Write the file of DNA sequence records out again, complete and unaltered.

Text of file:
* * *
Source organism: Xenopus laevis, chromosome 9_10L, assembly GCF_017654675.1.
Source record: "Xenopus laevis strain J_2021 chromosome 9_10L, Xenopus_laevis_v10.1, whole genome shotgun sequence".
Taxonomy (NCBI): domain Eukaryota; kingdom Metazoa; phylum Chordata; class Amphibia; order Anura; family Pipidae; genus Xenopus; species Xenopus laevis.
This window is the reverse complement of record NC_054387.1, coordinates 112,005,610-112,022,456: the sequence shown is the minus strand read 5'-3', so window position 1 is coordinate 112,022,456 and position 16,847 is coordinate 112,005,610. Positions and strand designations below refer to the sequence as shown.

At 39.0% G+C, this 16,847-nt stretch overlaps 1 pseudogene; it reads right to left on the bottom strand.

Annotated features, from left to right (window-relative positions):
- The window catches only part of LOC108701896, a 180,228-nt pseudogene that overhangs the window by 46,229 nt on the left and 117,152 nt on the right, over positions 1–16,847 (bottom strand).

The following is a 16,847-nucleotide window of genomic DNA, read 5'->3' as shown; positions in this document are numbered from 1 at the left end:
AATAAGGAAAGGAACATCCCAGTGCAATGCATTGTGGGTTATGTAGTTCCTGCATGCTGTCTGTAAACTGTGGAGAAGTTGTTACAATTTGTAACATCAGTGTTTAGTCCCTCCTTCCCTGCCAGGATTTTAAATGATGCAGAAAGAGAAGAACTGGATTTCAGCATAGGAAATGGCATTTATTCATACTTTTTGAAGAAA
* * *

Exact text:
Source organism: Xenopus laevis, chromosome 9_10L, assembly GCF_017654675.1.
Source record: "Xenopus laevis strain J_2021 chromosome 9_10L, Xenopus_laevis_v10.1, whole genome shotgun sequence".
Taxonomy (NCBI): domain Eukaryota; kingdom Metazoa; phylum Chordata; class Amphibia; order Anura; family Pipidae; genus Xenopus; species Xenopus laevis.
This window is the reverse complement of record NC_054387.1, coordinates 112,005,610-112,022,456: the sequence shown is the minus strand read 5'-3', so window position 1 is coordinate 112,022,456 and position 16,847 is coordinate 112,005,610. Positions and strand designations below refer to the sequence as shown.

At 39.0% G+C, this 16,847-nt stretch overlaps 1 pseudogene; it reads right to left on the bottom strand.

Annotated features, from left to right (window-relative positions):
- The window catches only part of LOC108701896, a 180,228-nt pseudogene that overhangs the window by 46,229 nt on the left and 117,152 nt on the right, over positions 1–16,847 (bottom strand).

The following is a 16,847-nucleotide window of genomic DNA, read 5'->3' as shown; positions in this document are numbered from 1 at the left end:
AATAAGGAAAGGAACATCCCAGTGCAATGCATTGTGGGTTATGTAGTTCCTGCATGCTGTCTGTAAACTGTGGAGAAGTTGTTACAATTTGTAACATCAGTGTTTAGTCCCTCCTTCCCTGCCAGGATTTTAAATGATGCAGAAAGAGAAGAACTGGATTTCAGCATAGGAAATGGCATTTATTCATACTTTTTGAAGAAA